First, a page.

Dylan fixing the first of 20 'stars' within the hexagons, each making 6 triangles that gives the sphere strength
The project took the entire day, and was quite exhausting. Great fun. We'd like to make another, using a home made tool to help compress the joins. Thinking about it we could probably use 3 pieces at twice the length (H) with a hole in the middle for the stars in the hexagons, which would make the job a bit easier. Amazing what you can make from bit's of other peoples waste, just for the fun of it.
Principle 11: Use edges and value the marginal I collected a large pile of concrete which had been sitting out the front for a number of years. It had become habitat for snails mainly. Originally the concrete blocks were footpaths from around the original house, so they hadn't traveled far. This material is more commonly known as 'urbanite', and is used in some pretty creative ways . I've been thinking about creating a space for an outdoor kitchen for some time now, and figured that I really needed a paved area in between the shed and cellar to set it up. The urbanite seemed like the perfect answer, allowing me to clean up around the front and create a great space round the back. My mate Dylan suggested that I make up a form and mortar mix to set the concrete block pieces onto. Seemed like a good idea to me, so after thinking about it for a few months and with summer just about to start, I decided to get stuck into it. After clearing the space I set up a
Principle 12: Creatively use and respond to change I'm one for trying out different things, and I like to see what we can get away with before committing to something bigger and 'better'. Fridges and freezers are one of the biggest energy consumers in the household - usually behind heating / cooling and hot water systems. Our upright freezer to fridge conversion in action We've trialed a number of fridge systems here before settling on the upright freezer conversion. First we used an old 150lt bar fridge that used around 670Wh per day Then we bought a 150lt chest freezer (using around 466Wh per day) for preserving bulk food - with the idea of a possible conversion. Our bar fridge died two weeks later so we used ice from our freezer to create a 'ice box bar fridge' We then tried a smaller old Engel fridge (about 50lt) that I had in the Kombi that used about 420Wh per day. After not being entirely satisfied with any of the above I finally decided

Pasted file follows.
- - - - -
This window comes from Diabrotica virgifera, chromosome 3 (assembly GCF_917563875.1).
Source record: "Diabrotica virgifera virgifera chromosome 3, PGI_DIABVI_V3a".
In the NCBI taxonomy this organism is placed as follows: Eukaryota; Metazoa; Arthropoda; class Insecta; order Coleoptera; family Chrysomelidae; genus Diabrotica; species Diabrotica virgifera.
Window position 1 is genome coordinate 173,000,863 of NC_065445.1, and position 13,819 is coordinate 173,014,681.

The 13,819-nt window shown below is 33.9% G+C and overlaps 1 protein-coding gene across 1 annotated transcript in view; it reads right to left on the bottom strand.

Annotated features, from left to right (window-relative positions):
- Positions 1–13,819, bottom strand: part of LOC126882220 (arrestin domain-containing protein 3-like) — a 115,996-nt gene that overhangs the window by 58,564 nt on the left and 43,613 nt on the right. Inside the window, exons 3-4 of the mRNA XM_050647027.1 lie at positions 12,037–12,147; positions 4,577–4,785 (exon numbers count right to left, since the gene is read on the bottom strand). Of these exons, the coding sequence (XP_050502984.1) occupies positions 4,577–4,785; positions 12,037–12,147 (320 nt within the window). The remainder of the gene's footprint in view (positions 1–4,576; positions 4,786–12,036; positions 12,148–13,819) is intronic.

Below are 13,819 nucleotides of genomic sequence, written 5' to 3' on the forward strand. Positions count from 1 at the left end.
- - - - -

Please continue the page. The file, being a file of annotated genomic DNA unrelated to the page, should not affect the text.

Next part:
Principle 7: Design from patterns to details The cool cupboard project has been a very long one. While it demonstrates most of the permaculture design principles I thought that I'd focus on 'Design from Patterns to Details' because it really was the way in which the project evolved and was finally completed. The design was inspired by the cool cupboard that I saw at Melliodora, the home of David Holmgren and Su Dennett. David includes a section about the design of his cupboard in his eBook about the property. Since then I've seen other designs that use the same principles including a pantry in an old house near Sheparton that had a mesh covered hole in the floor and one that was covered up in the ceiling and 'Adelaide House' in Alice Spings which I visited in 2004 and wrote this short report on for my Permaculture Diploma: My cupboard is based more on David Holmgren's design, with a few differences. It draws air through the cellar (with a water tan
One of my neighbours did a half dome out of polypipe. Covered in bird net, it makes a brilliant vegie patch.